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Quote:
Originally posted by Lanbrown
If you take two identical chips, except for MHz, the faster the clock rate, the more power it consumes. The G5 comes in three flavors, guess which one produces the most heat and takes the most power? Last I saw, the fp on a 1.2GHz USIII was 1118, compare that to a 3.06GHz XEON at 1003. A chip running less than half the speed is 10% faster. So MHz does matter huh?
Actually, if you took the time to find the top Xeon SPECfp, instead of looking for a score that the USIII can top, you'll find it to be significantly higher than the 1.2 GHz USIII. Would you like to delve into SPECint as well?

And yes, it would be quite obvious that MHz does matter, would you expect a 1 GHz USIII to perform the same as a 1.2 GHz model? I think your losing your grip on reality.

Quote:
Yeah, the Itanic, it was late. Sun will become the fastest through overall system design, just not processor.
Do you think Itanium 1 to be a recent cpu? Can you find any (and I repeat again) recent Intel cpus that were delayed?

Again, can you elaborate on Sun's overall system design? How does it stand against RapidIO being designed by IBM and PCI Express being designed by Intel? Can you explain what "overall system design" has to do with latency which has to do with the processor?

Quote:
You also brought up Intel going to .09. That's fine, their Itanic is still at .18 as is the Power4 from IBM. Sun is at .13 for the UltraSPARC III and IIIi.
I think you should pay more attention to the outside world, Power4 has been at .13 with the Power4++ for quite a while and so has Itanium 2 with the Madison Itanium 2, and yes, both beat the crap out of USIII chips.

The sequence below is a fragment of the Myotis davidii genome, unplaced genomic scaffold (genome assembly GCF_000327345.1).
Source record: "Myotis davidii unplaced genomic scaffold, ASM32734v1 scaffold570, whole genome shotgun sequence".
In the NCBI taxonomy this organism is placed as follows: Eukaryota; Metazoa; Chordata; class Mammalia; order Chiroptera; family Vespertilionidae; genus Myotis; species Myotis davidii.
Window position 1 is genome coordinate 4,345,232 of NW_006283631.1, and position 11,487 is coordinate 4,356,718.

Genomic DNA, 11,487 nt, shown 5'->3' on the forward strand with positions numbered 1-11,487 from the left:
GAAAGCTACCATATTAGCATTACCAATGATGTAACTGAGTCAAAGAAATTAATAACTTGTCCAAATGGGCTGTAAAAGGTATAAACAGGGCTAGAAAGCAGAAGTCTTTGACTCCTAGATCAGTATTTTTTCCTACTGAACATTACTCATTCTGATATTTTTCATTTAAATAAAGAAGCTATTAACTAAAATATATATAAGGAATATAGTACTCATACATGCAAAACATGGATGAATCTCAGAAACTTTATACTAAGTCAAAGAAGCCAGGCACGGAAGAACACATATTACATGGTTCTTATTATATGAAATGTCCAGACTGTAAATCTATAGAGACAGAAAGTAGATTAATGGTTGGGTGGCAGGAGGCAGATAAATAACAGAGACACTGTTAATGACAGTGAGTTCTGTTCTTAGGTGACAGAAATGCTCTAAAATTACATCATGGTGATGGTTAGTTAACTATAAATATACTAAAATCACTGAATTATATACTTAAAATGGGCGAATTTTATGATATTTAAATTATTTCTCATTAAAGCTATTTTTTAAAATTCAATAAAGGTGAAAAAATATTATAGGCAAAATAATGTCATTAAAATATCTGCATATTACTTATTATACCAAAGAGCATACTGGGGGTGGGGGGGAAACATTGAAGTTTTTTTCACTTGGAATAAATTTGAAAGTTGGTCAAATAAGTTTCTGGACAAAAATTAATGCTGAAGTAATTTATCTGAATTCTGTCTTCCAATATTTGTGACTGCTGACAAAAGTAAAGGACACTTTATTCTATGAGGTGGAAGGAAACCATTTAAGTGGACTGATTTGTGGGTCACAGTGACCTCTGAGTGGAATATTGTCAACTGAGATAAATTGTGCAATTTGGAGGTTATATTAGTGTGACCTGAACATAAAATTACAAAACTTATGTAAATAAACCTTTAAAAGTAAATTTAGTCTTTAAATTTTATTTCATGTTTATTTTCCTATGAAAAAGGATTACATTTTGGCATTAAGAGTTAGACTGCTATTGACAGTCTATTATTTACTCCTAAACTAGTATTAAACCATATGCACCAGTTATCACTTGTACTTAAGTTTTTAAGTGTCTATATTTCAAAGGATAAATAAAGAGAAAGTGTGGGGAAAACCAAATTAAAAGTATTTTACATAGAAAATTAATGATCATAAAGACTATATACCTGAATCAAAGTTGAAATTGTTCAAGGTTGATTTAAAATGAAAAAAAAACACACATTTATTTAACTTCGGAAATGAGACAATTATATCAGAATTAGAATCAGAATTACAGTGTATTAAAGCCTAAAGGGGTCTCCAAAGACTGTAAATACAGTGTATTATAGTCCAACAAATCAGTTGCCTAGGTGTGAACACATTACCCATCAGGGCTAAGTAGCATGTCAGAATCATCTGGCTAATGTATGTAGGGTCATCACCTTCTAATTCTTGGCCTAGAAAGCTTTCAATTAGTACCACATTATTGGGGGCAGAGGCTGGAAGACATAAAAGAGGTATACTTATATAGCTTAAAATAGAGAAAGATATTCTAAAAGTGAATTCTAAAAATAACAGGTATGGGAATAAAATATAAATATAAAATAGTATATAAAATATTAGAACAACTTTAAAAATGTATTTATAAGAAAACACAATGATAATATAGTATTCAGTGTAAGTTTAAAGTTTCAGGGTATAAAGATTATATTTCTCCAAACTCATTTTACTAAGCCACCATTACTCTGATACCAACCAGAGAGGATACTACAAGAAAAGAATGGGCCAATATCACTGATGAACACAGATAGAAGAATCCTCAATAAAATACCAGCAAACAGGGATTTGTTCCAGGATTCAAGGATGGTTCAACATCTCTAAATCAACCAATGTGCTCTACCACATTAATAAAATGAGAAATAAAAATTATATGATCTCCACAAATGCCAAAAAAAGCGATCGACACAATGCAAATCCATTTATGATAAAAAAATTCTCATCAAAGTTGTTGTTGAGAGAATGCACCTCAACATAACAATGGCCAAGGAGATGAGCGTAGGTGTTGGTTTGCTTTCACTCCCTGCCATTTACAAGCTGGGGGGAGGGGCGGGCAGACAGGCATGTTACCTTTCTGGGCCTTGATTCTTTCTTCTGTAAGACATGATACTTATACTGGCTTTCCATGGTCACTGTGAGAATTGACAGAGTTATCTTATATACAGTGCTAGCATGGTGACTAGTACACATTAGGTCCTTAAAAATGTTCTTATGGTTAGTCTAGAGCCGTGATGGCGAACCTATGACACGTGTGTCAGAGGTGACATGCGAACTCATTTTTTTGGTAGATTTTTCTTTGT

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Old Aug 25, 2003, 10:45 AM   #9
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You can't use MHz to compare a processor from company A to processors from company B.

You bring up the fp that doesn't totally use the cache.

Itanium 2 was pushed back because Itanium 2 was late. Just like Sun pushed back the US IV because the III was late.

PCI Express and RaipIO are fine, that is the bus for the peripheral. There are other times the chip must wait for data, like getting it out of memory. Or when it has information that is does not need, it takes more then one-clock cycle to go get it. Also, I said overall system design. All components play a part in overall system performance. Intel is focused on making a chip that is a strong performer, but the cost is more power consumption and heat generated. Just wait, next year will be the turn around for Sun, 2005 will bring even more and 2006 that will be back to the top.

Last chip roadmap I saw from Intel showed the Itanic at .18. Ti is already has .09 parts available; Intel has yet to release anything.
http://www.dig64.com/More_on_DIG64/I...per_public.pdf

"While the Itanium 2 processor represents a major step in the Itanium Processor Family, work has already begun on the next generation of processors. Since the Itanium 2 processor was designed in the Intel P858 process, late in that processís life, it is reasonable to move the Itanium 2 microarchitecture into the latest technology. That enhancement will allow generation of both lower power and higher performance